Double visionThe train was almost empty when my journey started. A few stations later I looked up to find a woman sitting opposite. Though she looked familiar there was a problem. For years I have got into muddles when meeting people, so I needed to be careful. Here was a pretty, young redhead who I thought I recognised but there was equal possibility that I had never actually seen her before. From time to time she looked at me quizzically, even giving a hint of a smile. She was, perhaps, simply being polite. Nevertheless, my feeling that we had met before persisted. Perhaps she had been a student, a patient or a work colleague. It was even possible that she was someone from my neighbourhood. After the third smile I asked the rather awkward but inevitable male chat-up question, “Do we know each another?”

A few carefully-worded questions resolved it. Jacqueline was an actress with whom I had worked for several years before I retired. At the time I was organising the final exams for the medical students and she came to help by simulating patients – so one year she was a patient with schizophrenia, the next a distraught mother who had just lost her child, and so on. We reminisced about the exams, chatted about what had happened since and agreed how pleasant it was to catch up. Then it was a final smile and she was off. She had an appointment at St Bartholomew’s Hospital and feared she would be late. It was the time of their exams and she was due to play the part of patient with depression. Plus ça change…..

This chance meeting went well and, although different in many ways, it was rather better than the one I witnessed a year or so earlier. I was on my way to Oxford. The young, essentially nondescript man sitting across the table was plugged into his headphones and seemingly in another world. A woman who had already stared at him as she passed by on her way to buy a coffee tapped him on his shoulder on her way back. She introduced herself and started talking. He unplugged himself and responded to her various questions with nods and smiles. The conversation was very one way. “It’s been months since we last saw each other. How is Uni? I have moved flat and changed job. I thought about you last year when skiing.” Then came the dampener. “I think you must be confusing me with my brother Peter. I have an identical twin you know.” With embarrassment and apologies she quietly withdrew. He looked at me and smiled and before replacing his headphones told me how muddles like this were common, sometimes fun and usually embarrassing. “They go with the territory,” he added.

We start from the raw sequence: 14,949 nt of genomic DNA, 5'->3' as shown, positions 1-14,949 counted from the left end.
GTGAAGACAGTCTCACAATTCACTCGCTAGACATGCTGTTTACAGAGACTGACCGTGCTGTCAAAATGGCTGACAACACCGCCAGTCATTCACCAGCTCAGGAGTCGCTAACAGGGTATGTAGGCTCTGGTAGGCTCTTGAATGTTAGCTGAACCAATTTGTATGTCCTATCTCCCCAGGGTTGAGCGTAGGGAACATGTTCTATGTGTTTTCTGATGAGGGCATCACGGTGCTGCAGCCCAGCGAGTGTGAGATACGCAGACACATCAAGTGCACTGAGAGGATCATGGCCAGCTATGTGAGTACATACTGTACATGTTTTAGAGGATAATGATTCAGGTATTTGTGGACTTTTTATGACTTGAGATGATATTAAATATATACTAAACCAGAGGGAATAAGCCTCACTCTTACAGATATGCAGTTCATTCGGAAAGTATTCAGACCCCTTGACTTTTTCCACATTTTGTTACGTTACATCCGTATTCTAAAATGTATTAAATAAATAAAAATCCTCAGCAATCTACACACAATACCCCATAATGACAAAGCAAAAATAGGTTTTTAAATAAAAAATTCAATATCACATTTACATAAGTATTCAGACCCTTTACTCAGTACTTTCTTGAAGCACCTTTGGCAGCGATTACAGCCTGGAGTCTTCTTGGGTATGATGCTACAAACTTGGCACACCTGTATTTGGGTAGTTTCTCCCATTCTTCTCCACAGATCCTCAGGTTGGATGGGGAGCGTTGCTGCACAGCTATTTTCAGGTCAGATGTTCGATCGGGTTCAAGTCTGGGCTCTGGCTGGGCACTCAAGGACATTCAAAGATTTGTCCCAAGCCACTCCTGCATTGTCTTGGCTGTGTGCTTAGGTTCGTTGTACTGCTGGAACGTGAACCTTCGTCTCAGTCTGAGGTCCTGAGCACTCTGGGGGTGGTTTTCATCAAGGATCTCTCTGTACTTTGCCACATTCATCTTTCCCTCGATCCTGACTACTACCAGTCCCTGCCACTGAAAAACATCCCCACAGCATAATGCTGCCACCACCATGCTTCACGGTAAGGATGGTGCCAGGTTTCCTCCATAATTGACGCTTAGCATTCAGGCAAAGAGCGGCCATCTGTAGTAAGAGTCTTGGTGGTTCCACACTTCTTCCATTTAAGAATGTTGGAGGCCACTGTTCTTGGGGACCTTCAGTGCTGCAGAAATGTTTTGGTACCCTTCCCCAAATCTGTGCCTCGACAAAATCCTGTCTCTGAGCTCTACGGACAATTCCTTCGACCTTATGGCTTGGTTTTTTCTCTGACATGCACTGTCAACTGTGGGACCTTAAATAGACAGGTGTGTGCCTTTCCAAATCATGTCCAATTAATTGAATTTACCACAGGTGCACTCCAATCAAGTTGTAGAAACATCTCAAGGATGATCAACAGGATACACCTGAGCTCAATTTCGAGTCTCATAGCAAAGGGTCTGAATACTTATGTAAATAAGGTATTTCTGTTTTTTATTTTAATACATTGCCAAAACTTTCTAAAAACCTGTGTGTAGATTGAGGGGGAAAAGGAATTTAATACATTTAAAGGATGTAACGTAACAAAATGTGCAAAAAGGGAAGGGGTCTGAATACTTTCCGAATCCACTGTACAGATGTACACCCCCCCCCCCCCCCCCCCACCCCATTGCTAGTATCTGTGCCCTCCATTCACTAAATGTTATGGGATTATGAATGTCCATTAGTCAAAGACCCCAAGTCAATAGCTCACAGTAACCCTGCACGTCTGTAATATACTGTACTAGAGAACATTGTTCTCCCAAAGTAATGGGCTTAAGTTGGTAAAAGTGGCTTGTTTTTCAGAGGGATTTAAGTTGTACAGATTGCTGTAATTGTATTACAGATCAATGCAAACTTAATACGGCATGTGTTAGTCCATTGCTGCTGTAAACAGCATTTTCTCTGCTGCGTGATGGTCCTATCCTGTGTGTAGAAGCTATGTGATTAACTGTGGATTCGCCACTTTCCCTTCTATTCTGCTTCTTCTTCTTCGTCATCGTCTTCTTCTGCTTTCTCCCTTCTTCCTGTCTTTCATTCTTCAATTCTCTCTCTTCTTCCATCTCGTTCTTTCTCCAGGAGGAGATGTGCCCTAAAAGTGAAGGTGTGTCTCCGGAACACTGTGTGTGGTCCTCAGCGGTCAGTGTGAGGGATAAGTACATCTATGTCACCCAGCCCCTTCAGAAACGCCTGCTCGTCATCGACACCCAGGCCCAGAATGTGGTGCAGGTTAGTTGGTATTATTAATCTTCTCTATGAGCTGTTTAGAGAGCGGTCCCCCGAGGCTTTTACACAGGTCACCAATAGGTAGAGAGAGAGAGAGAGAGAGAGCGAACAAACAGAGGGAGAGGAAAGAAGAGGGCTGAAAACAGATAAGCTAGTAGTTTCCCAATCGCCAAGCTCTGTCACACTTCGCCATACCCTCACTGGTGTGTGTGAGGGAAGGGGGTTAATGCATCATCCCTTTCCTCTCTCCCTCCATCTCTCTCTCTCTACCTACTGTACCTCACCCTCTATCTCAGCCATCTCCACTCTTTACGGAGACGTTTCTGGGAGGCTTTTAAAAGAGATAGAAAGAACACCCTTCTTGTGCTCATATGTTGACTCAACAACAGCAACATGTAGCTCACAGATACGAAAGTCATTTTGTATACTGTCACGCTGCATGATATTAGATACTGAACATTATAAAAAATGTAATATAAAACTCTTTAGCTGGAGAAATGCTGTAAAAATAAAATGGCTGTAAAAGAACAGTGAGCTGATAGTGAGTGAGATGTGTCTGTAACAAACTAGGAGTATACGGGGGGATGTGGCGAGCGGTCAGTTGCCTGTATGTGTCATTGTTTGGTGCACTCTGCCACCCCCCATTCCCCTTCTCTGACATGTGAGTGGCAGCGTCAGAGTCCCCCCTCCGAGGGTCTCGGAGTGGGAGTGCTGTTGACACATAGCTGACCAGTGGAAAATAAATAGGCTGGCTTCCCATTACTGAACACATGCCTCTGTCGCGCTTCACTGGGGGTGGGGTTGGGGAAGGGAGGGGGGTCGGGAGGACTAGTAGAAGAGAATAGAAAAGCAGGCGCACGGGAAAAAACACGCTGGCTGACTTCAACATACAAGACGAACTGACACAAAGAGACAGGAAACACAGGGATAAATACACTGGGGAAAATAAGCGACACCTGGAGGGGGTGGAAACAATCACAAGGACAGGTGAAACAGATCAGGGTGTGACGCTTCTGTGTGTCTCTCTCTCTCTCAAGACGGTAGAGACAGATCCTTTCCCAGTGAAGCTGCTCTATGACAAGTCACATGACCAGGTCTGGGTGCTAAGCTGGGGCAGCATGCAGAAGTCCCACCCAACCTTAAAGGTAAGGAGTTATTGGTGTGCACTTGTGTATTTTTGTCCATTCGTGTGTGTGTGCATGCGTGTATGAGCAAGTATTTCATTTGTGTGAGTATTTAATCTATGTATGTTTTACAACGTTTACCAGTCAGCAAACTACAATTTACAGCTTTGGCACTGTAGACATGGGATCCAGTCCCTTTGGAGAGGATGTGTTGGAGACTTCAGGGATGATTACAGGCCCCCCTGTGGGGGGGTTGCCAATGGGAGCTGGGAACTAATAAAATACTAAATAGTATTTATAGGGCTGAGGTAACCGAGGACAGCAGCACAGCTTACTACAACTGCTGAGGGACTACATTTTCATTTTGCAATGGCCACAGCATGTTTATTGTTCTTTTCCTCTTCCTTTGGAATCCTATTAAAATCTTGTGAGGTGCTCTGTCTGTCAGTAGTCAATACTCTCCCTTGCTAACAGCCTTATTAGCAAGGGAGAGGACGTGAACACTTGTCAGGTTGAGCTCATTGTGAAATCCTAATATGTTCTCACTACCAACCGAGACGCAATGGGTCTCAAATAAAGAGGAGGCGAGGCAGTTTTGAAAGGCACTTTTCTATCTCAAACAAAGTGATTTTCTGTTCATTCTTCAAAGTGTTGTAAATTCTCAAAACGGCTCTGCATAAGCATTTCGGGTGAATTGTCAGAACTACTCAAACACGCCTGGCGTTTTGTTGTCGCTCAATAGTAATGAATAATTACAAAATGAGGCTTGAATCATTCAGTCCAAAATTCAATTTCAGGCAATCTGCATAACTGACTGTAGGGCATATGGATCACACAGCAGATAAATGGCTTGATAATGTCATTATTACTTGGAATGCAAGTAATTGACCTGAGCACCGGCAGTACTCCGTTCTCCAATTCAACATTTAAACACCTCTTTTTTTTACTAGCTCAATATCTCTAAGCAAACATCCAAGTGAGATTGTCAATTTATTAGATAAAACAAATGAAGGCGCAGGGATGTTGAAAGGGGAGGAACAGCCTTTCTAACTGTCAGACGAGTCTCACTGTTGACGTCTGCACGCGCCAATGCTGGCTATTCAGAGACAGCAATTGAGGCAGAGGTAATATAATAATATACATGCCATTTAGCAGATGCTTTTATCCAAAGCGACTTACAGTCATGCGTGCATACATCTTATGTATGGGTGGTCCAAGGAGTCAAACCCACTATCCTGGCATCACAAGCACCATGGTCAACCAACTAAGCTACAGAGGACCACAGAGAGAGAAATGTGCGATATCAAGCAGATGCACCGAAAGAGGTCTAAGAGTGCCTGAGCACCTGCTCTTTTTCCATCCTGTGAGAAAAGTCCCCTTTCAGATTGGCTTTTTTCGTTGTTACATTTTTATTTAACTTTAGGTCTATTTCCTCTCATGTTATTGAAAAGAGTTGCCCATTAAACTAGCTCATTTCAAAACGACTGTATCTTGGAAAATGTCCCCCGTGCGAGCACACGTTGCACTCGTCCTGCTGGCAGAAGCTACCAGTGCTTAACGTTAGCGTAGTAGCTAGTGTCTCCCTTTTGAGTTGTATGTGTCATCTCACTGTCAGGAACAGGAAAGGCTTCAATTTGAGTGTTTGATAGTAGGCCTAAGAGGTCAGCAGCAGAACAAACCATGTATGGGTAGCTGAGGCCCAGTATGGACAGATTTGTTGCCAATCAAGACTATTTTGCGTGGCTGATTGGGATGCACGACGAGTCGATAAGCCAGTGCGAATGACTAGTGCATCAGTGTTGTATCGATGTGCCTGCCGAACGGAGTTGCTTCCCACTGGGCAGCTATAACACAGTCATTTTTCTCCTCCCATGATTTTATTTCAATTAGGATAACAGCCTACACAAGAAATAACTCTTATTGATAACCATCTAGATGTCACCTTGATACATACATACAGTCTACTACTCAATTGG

If one sees the events on the Oxford train as testing, think of the plight of six women in Marseille who were raped at the end of 2012. The evidence, which included DNA fingerprinting, led the police to suspect a particular perpetrator. It transpired that the suspect they wanted to question was not one man, but two – a pair of identical twins known as Elwin and Yohan. On being accused both denied the charges and since neither could be charged definitively in his own name, both remain as ‘innocent’ although still in custody awaiting further investigation. No matter the potential risk to the women of Marseille, their preparedness to conspire has got the legal system in a tangle. Interestingly, the same is happening at the moment in equivalent cases in several other countries. Until now the law, even with recent advances in DNA testing, has been incapable of resolving the dilemma.

Recognising people is not always easy, and the problem can affect young and old alike. Knowing that such mistakes can happen, the simplest solution is to be open and honest and declare promptly who one is if there is a muddle looming. There are those who are dishonest and prepared to take advantage of confusion and there seems no limit to what they can get away with.

Justice and society await a scientific breakthrough.


Illustration: HeLa cells stained with Hoechst 33258 stain.  TenOfAllTrades (From English wiki 1.) [Public domain], via Wikimedia Commons

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